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May 27th, 2013 donnahoke


If you don’t know what RIPP: Real Inspiration for Playwrights Project, please click here to get some context before reading. I have a feeling not everyone is doing this, as I keep getting emails from playwrights wanting to send me their plays or asking how to get produced which, again, is not the point of RIPP.




“At Ten Thousand Things, though we’d love to do more new plays, the biggest challenge we face is playwrights who fail to grasp the enormity of our audiences. We perform for inmates, homeless people, adult education students, immigrants, suburban housewives, and corporate CEOs. Most contemporary playwrights, we find, tend to write, perhaps unconsciously, for audiences who are primarily upper middle class and white—because that is who generally comes to theater these days. Their plays are just too small, and the stakes are just not really high enough to interest many in our audiences who truly live at humanity’s extremes. We also need plays set in another time, another place –fairy tales I like to call them—where no one, rich or poor, can be an expert in the details of the world, because we’re all making it up together. Thus, we find ourselves doing a lot of Shakespeare, Greeks and musicals, plays whose audiences had everyone, people of all classes, in them.


In frustration, we held a competition about five years ago, called “What if You Knew EVERYONE Would be in the Audience?” It asked playwrights to submit a one-page synopsis of the story they would tell if they knew this to be true. The winner was actually a woman who lived 12 blocks away from me, Kira Obolensky, whom I hadn’t really known, but who proposed a retelling of Crime and Punishment using improvisational jazz. Kira had seen several of our productions before, however, and I think that it was no accident that she won, as she really understood not only our audiences, but the necessity of our very bare bones production style, with no lighting, very little in terms of set and costumes, and the necessity of a very strong story. She thrived in fairy tale worlds, and her language was simple, but also beautifully lifted out of the ordinary every day contemporary realistic world.


What I would say to playwrights is know the theater you want your work done in as intimately as you can.  Know why your play is right for them. Let the theater know why you think it’s right.  Always submit a quick synopsis; no one has time to read an entire script just to figure out if it’s right or not. Directors are artists, too, and need to “fall in love” with what they’re going to work on, just like you need to “fall in love” with what you’re writing about. So if you can find a director who loves your work, let her help you find the right theaters. Or else, if you know you’ve written something that really needs to be seen in the world—not to promote your career—but because it has things in it we all need to pay attention to, find a way to do it yourself, with other people who also believe in your work. Don’t spend a lot of time worrying about how to ingratiate yourself with others. Life is too short.”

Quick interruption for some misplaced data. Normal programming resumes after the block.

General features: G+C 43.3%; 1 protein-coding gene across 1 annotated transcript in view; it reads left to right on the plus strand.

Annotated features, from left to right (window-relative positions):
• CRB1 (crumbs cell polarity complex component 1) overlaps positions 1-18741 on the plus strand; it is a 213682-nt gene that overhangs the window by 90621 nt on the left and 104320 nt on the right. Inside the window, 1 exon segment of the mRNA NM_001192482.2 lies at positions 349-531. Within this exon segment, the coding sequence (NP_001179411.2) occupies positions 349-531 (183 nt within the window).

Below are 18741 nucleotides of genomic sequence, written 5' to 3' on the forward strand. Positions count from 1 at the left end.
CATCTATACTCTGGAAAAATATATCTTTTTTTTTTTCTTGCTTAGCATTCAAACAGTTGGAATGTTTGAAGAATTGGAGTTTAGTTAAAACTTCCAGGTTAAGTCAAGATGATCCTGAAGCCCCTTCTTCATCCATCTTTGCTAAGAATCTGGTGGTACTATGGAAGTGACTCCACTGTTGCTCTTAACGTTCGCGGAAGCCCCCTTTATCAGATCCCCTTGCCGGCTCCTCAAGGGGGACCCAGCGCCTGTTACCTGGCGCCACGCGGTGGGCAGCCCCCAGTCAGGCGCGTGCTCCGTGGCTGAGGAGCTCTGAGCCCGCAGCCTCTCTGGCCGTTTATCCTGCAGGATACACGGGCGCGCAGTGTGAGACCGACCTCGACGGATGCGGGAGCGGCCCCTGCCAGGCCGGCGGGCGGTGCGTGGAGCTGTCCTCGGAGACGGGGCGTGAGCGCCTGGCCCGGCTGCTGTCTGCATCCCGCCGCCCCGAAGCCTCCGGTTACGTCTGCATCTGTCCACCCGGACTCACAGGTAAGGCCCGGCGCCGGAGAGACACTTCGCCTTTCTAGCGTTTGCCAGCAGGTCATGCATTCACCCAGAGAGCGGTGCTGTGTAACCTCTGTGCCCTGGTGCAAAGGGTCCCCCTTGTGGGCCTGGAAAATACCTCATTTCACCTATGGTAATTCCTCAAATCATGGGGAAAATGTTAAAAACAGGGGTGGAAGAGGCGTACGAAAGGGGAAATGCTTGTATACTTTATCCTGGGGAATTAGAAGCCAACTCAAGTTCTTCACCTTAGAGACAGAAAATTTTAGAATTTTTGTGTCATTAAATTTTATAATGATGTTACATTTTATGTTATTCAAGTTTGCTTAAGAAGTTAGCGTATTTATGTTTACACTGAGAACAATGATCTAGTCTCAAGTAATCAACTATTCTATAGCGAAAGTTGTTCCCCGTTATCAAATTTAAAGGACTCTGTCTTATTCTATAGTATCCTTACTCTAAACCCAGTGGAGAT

My nutshell takeway: This is another example of a theater that has a specific mission—and ironically, specific because it is so broadly inclusive—that it has trouble finding plays to meet it. This is fascinating to me on a couple of levels. First, I think more theaters than we think have missions that are just as defined; they just aren’t spelled out this way on websites, but that’s a subject for a post of its own at a later date. Second, it seems as though more and more theaters are specializing in order to differentiate themselves, but that playwrights are not writing diverse enough material to fill those niches. Is this true? As a group, are we writing to the same audiences? Or to too narrow of an audience? Are we covering too much of the same ground? I’m very intrigued by the idea of different iterations of the same play for different audiences. Without pandering, how can we write to have greater reach? Here is a theater that wants to reach everyone, and asks why more playwrights aren’t writing plays that do that—plays that aren’t specific. How would thinking this way change the play you’re writing right now? Is it even desirable that everybody start writing plays that appeal to everyone? I would love your thoughts on this.


Until next time,



  1. 1 Chas Belov said at 12:55 am on May 28th, 2013:

    That reminds me of reading where Samuel Beckett’s Waiting for Godot was done by a visiting theatre company in prison with prisoners as actors and the audience totally got it. So, writing for everyone does not necessarily mean writing the broadest work possible.

    That said, I think one, and only one, of my plays might be right for them, and it’s not ready to send out yet.

  2. 2 donnahoke said at 1:37 am on May 28th, 2013:

    That’s true. This is talking about reaching broader audiences, which isn’t the same as writing broadly. But the idea that out of six full-length plays, I don’t have one that is right for them–and you only have one–does say a lot about who we’re writing for, even if unwittingly. That’s why I find fascinating. How many plays can we even think of that would be right for Ten Thousand Things?

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